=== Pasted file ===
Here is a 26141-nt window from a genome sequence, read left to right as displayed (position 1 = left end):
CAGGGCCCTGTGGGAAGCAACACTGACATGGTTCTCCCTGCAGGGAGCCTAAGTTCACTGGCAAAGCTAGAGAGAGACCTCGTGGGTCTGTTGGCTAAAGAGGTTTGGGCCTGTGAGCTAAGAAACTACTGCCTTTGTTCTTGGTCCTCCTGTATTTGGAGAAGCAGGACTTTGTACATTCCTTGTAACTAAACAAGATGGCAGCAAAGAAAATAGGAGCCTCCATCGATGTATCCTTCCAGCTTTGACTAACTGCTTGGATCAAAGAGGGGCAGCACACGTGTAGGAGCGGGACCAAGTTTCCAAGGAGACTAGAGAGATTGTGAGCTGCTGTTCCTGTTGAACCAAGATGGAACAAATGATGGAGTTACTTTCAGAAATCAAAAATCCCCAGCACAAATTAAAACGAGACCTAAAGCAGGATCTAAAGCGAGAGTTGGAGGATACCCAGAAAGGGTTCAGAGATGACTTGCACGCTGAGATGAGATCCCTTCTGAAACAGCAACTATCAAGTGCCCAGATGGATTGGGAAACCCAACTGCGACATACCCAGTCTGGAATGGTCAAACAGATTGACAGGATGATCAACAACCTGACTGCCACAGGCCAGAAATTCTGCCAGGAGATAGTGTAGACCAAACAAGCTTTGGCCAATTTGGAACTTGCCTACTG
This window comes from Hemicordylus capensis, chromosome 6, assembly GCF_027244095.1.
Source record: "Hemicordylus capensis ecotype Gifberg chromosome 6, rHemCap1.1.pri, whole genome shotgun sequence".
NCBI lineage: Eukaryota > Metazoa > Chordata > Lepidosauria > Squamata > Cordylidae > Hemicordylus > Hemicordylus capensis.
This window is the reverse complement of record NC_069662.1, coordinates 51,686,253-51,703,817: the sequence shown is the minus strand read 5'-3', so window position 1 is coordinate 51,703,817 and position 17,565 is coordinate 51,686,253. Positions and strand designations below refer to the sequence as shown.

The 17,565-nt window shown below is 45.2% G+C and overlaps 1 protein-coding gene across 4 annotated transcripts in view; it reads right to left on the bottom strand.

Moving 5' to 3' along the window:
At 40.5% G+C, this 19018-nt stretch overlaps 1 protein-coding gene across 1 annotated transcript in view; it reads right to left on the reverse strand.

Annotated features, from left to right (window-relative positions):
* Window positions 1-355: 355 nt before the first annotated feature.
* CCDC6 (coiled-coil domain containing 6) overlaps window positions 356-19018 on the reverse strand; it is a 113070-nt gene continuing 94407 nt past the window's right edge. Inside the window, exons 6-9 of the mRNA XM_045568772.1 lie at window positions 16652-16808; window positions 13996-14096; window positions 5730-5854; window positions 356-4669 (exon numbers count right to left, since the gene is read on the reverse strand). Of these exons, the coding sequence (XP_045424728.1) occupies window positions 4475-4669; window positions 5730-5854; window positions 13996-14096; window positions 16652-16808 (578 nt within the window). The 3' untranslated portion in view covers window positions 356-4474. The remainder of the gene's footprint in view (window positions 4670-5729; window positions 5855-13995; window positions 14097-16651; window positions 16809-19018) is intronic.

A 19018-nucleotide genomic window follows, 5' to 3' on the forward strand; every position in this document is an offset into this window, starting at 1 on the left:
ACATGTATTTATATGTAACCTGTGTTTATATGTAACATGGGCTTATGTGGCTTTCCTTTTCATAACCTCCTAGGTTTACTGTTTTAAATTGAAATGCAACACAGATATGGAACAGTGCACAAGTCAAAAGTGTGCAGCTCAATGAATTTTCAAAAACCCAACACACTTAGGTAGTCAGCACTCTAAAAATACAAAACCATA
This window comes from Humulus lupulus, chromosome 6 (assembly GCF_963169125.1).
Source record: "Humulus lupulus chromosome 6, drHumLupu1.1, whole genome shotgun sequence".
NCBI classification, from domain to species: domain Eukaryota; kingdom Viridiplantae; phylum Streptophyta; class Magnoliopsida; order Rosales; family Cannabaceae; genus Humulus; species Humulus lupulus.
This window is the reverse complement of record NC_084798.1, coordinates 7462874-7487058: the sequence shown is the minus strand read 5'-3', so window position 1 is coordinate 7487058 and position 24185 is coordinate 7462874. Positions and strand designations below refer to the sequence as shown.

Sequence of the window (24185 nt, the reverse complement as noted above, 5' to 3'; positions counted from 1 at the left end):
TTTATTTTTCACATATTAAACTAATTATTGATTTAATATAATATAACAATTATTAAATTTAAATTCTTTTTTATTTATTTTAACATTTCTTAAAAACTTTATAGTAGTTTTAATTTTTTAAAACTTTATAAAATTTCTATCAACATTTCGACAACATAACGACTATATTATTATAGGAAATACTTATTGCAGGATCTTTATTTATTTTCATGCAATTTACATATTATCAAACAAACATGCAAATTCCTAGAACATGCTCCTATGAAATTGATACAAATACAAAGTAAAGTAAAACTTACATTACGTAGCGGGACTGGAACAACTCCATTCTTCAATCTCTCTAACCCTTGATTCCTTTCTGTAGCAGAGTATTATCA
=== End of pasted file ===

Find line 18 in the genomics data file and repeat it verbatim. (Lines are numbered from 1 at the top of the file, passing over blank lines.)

This window is the reverse complement of record NC_084798.1, coordinates 7462874-7487058: the sequence shown is the minus strand read 5'-3', so window position 1 is coordinate 7487058 and position 24185 is coordinate 7462874. Positions and strand designations below refer to the sequence as shown.